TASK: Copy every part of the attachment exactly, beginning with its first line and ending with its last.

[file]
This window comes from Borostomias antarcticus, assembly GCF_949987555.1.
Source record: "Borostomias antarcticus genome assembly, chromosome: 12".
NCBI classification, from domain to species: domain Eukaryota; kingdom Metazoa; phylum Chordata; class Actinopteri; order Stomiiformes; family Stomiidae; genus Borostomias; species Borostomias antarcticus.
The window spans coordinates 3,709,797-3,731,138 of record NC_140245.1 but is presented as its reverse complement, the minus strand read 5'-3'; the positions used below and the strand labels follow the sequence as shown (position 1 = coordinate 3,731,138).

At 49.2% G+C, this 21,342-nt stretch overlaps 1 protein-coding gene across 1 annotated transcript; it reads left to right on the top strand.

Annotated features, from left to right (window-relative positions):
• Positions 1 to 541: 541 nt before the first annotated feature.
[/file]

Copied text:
This window comes from Borostomias antarcticus, assembly GCF_949987555.1.
Source record: "Borostomias antarcticus genome assembly, chromosome: 12".
NCBI classification, from domain to species: domain Eukaryota; kingdom Metazoa; phylum Chordata; class Actinopteri; order Stomiiformes; family Stomiidae; genus Borostomias; species Borostomias antarcticus.
The window spans coordinates 3,709,797-3,731,138 of record NC_140245.1 but is presented as its reverse complement, the minus strand read 5'-3'; the positions used below and the strand labels follow the sequence as shown (position 1 = coordinate 3,731,138).

At 49.2% G+C, this 21,342-nt stretch overlaps 1 protein-coding gene across 1 annotated transcript; it reads left to right on the top strand.

Annotated features, from left to right (window-relative positions):
• Positions 1 to 541: 541 nt before the first annotated feature.